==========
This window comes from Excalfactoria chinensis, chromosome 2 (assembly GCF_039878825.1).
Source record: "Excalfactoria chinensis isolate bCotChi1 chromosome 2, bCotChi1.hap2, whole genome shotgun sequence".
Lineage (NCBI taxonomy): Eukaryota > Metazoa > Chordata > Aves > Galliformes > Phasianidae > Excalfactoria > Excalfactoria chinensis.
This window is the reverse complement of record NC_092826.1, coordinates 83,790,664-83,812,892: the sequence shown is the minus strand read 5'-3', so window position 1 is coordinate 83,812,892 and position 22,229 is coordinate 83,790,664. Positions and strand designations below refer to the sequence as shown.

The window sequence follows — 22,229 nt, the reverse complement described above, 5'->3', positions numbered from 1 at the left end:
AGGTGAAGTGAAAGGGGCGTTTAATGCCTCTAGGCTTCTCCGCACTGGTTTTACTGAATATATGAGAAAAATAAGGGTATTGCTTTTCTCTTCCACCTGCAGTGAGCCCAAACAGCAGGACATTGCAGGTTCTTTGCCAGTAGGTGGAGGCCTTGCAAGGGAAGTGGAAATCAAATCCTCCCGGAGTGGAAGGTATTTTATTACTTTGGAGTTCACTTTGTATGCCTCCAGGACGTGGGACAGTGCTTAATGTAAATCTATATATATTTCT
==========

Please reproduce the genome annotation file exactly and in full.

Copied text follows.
This window comes from Excalfactoria chinensis, chromosome 2 (assembly GCF_039878825.1).
Source record: "Excalfactoria chinensis isolate bCotChi1 chromosome 2, bCotChi1.hap2, whole genome shotgun sequence".
Lineage (NCBI taxonomy): Eukaryota > Metazoa > Chordata > Aves > Galliformes > Phasianidae > Excalfactoria > Excalfactoria chinensis.
This window is the reverse complement of record NC_092826.1, coordinates 83,790,664-83,812,892: the sequence shown is the minus strand read 5'-3', so window position 1 is coordinate 83,812,892 and position 22,229 is coordinate 83,790,664. Positions and strand designations below refer to the sequence as shown.

The window sequence follows — 22,229 nt, the reverse complement described above, 5'->3', positions numbered from 1 at the left end:
AGGTGAAGTGAAAGGGGCGTTTAATGCCTCTAGGCTTCTCCGCACTGGTTTTACTGAATATATGAGAAAAATAAGGGTATTGCTTTTCTCTTCCACCTGCAGTGAGCCCAAACAGCAGGACATTGCAGGTTCTTTGCCAGTAGGTGGAGGCCTTGCAAGGGAAGTGGAAATCAAATCCTCCCGGAGTGGAAGGTATTTTATTACTTTGGAGTTCACTTTGTATGCCTCCAGGACGTGGGACAGTGCTTAATGTAAATCTATATATATTTCT